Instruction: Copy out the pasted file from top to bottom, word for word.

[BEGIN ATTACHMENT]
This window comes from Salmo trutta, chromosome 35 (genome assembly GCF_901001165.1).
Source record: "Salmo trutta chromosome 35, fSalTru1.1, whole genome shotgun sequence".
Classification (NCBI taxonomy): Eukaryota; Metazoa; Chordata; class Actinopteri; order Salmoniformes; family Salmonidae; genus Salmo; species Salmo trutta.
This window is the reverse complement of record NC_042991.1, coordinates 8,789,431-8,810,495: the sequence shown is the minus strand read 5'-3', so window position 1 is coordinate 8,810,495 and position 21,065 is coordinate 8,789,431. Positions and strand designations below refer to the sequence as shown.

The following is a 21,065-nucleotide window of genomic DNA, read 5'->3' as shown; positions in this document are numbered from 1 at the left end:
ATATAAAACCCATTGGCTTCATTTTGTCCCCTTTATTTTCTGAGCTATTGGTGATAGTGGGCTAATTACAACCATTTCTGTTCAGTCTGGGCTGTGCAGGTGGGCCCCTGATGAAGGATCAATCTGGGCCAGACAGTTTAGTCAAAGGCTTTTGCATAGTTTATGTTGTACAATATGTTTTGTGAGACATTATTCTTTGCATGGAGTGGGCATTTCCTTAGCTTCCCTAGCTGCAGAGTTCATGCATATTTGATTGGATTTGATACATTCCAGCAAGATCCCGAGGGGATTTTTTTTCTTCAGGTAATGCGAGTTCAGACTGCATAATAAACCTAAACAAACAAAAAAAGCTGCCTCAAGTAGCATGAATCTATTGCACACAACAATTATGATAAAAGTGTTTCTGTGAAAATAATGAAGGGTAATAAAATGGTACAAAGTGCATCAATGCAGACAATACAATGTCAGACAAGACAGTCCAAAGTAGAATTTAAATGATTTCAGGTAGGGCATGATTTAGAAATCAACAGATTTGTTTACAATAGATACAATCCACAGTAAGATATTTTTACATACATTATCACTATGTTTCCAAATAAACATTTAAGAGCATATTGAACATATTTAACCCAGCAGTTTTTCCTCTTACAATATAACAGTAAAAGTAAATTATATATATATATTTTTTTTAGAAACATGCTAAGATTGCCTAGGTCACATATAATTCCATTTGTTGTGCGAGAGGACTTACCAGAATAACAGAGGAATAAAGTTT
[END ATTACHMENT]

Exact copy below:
This window comes from Salmo trutta, chromosome 35 (genome assembly GCF_901001165.1).
Source record: "Salmo trutta chromosome 35, fSalTru1.1, whole genome shotgun sequence".
Classification (NCBI taxonomy): Eukaryota; Metazoa; Chordata; class Actinopteri; order Salmoniformes; family Salmonidae; genus Salmo; species Salmo trutta.
This window is the reverse complement of record NC_042991.1, coordinates 8,789,431-8,810,495: the sequence shown is the minus strand read 5'-3', so window position 1 is coordinate 8,810,495 and position 21,065 is coordinate 8,789,431. Positions and strand designations below refer to the sequence as shown.

The following is a 21,065-nucleotide window of genomic DNA, read 5'->3' as shown; positions in this document are numbered from 1 at the left end:
ATATAAAACCCATTGGCTTCATTTTGTCCCCTTTATTTTCTGAGCTATTGGTGATAGTGGGCTAATTACAACCATTTCTGTTCAGTCTGGGCTGTGCAGGTGGGCCCCTGATGAAGGATCAATCTGGGCCAGACAGTTTAGTCAAAGGCTTTTGCATAGTTTATGTTGTACAATATGTTTTGTGAGACATTATTCTTTGCATGGAGTGGGCATTTCCTTAGCTTCCCTAGCTGCAGAGTTCATGCATATTTGATTGGATTTGATACATTCCAGCAAGATCCCGAGGGGATTTTTTTTCTTCAGGTAATGCGAGTTCAGACTGCATAATAAACCTAAACAAACAAAAAAAGCTGCCTCAAGTAGCATGAATCTATTGCACACAACAATTATGATAAAAGTGTTTCTGTGAAAATAATGAAGGGTAATAAAATGGTACAAAGTGCATCAATGCAGACAATACAATGTCAGACAAGACAGTCCAAAGTAGAATTTAAATGATTTCAGGTAGGGCATGATTTAGAAATCAACAGATTTGTTTACAATAGATACAATCCACAGTAAGATATTTTTACATACATTATCACTATGTTTCCAAATAAACATTTAAGAGCATATTGAACATATTTAACCCAGCAGTTTTTCCTCTTACAATATAACAGTAAAAGTAAATTATATATATATATTTTTTTTAGAAACATGCTAAGATTGCCTAGGTCACATATAATTCCATTTGTTGTGCGAGAGGACTTACCAGAATAACAGAGGAATAAAGTTT